Prosecutors today requested the pre-trial arrest of Paolo Rocca, one of Argentina's most powerful businessmen, on charges of unlawful association and bribery.
The charges against the veteran businessman form part of the so-called 'cuadernos' ("notebooks") corruption probe looking into a sweeping bribery scheme dating back to the previous Kirchnerite administrations. The case is based on detailed records kept by driver Oscar Centeno, which were investigated by the La Nación local daily.
Federal prosecutors Carlos Rívolo and Carlos Stornelli requested that Rocca, the 66-year-old head of the Italian-Argentine giant conglomerate Techint Group, be detained under pre-trial arrest.
The move comes as the duo appeal a previous ruling by the judge in charge of the case, Claudio Bonadio, arguing that other business and government officials who have been charged in the case have been held under pre-trial detention.
Bonadio has set a bond of US$103 million on the businessman and banned him from leaving the country. It is believed that decision has been appealed.
The prosecutors also requested that Juan Manuel Abal Medina, a former Cabinet chief in the Kirchnerite administrations, be arrested prior to trial, as well as Medina's former secretary Martín Larraburu and entrepreneurs Alberto Padoán (Vicentín) and Rubén Aranda (Proalsa-Chimen Aike).
"The accused Juan Abal Medina, Hugo Martin Larraburu, Paolo Rocca, Alberto Angel Padoan and Ruben David Aranda converged with public officials at the highest level," participating in "a complex, planned and executed criminal enterprise ... with the object of raising money illegally in order to enrich themselves," the prosecutors wrote.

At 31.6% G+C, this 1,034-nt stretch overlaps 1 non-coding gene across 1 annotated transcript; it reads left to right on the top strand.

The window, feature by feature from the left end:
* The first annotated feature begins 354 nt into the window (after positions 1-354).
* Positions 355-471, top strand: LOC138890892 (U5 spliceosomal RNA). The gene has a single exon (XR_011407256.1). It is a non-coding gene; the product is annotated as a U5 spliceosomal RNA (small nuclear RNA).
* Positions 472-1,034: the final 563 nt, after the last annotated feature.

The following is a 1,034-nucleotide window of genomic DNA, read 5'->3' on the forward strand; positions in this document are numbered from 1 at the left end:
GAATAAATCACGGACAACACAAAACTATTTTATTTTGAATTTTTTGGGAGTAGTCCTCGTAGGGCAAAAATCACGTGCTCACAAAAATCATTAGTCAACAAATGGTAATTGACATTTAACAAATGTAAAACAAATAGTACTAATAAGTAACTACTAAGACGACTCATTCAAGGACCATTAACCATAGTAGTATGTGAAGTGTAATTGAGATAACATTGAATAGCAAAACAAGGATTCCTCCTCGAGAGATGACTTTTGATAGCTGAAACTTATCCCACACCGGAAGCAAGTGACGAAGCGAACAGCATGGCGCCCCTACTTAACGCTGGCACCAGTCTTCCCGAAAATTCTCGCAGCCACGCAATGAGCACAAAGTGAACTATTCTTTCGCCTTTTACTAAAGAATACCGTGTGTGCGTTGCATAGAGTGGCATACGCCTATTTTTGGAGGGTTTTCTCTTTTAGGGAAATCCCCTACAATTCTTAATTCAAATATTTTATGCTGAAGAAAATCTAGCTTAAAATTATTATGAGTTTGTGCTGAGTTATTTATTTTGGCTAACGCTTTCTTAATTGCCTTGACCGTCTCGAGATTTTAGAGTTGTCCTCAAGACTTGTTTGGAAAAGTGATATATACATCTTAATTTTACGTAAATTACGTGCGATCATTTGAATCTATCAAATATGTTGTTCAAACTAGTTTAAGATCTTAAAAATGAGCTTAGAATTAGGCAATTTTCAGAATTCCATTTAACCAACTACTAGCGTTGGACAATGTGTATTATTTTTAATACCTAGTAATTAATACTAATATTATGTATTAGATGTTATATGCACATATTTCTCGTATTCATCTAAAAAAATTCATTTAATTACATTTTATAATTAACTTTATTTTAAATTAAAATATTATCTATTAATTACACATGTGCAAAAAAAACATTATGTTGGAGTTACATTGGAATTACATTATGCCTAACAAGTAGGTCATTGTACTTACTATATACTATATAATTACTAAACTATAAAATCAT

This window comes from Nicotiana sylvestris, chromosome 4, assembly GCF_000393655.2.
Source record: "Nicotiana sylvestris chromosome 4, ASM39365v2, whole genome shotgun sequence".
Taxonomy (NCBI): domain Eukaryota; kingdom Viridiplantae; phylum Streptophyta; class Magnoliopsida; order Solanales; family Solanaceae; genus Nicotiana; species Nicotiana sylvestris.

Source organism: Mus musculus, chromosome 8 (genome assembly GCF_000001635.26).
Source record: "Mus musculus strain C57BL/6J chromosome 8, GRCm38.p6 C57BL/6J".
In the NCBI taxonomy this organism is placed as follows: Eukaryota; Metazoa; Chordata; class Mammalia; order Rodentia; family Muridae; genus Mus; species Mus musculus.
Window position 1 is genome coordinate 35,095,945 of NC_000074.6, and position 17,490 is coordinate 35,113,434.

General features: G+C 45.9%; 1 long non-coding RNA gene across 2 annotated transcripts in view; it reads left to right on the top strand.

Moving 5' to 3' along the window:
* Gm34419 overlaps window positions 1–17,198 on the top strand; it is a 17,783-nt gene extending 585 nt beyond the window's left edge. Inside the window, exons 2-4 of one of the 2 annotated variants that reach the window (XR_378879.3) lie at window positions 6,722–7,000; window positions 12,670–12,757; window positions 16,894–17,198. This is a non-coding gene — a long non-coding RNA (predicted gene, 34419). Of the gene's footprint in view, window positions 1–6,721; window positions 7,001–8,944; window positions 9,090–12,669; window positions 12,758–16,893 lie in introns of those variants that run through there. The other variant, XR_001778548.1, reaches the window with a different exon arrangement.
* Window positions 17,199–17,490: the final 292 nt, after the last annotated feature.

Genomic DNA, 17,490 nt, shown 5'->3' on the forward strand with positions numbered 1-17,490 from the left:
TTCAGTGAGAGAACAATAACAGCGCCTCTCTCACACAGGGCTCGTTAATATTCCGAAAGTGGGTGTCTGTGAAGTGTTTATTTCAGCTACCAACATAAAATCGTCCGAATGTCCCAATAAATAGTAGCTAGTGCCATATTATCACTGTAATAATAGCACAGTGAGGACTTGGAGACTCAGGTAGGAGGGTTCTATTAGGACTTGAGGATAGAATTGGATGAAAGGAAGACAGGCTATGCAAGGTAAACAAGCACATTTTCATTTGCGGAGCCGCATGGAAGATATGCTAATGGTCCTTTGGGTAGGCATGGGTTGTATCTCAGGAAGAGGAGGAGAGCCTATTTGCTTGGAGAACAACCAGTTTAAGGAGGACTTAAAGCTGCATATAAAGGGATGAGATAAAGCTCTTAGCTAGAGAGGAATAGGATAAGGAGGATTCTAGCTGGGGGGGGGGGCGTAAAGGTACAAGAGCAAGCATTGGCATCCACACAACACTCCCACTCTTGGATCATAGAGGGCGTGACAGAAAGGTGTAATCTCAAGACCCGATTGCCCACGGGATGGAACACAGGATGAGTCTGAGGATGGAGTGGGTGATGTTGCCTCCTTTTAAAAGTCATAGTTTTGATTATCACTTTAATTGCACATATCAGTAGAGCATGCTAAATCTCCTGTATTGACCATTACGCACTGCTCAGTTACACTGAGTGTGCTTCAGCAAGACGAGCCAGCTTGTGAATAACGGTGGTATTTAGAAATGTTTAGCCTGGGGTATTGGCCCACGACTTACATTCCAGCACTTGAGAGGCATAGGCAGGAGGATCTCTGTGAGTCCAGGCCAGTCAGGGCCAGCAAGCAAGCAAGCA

Rocca appeared before Bonadio back in October, where he reportedly denied having paid any bribes. According to sources, however, he did admit that Techint's corporate director at the time, Luis Betnaza, had paid bribes to Kirchnerite officials in 2008 totalling at least US$1 million, as part of an attempt to win the government's support in a battle to smooth compensation over the expropriation by the Venezuelan government of the steel firm Sidor, which Techint operated in Venezuela. Techint was later compensated with a payment of US$1.95 billion for the company.
Rocca reportedly denied having any knowledge of his employee’s actions at the time to Bonadio, arguing Betnaza enjoyed operational autonomy.
Two weeks ago, after the indictment against the business leader was handed down by Judge Bonadio, Rocca's firms threw their support behind him, saying he had "the full support of the board of directors." It said it was "monitoring the situation together with lawyers."
That message was issued from Luxembourg by the companies Ternium and Tenaris, the two main firms that make up the Techint Group.
Shares in Tenaris immediately dropped as news of the arrest broke, Bloomberg reported.
“The prosecutors’ request does not constitute an order and does not have any immediate effect,” Tenaris said to Bloomberg in a statement. “Any such order can only be issued by a court, and the court of appeals is expected to consider the prosecutors’ request at the time it considers Judge Bonadio’s decision and Mr. Rocca’s appeal.”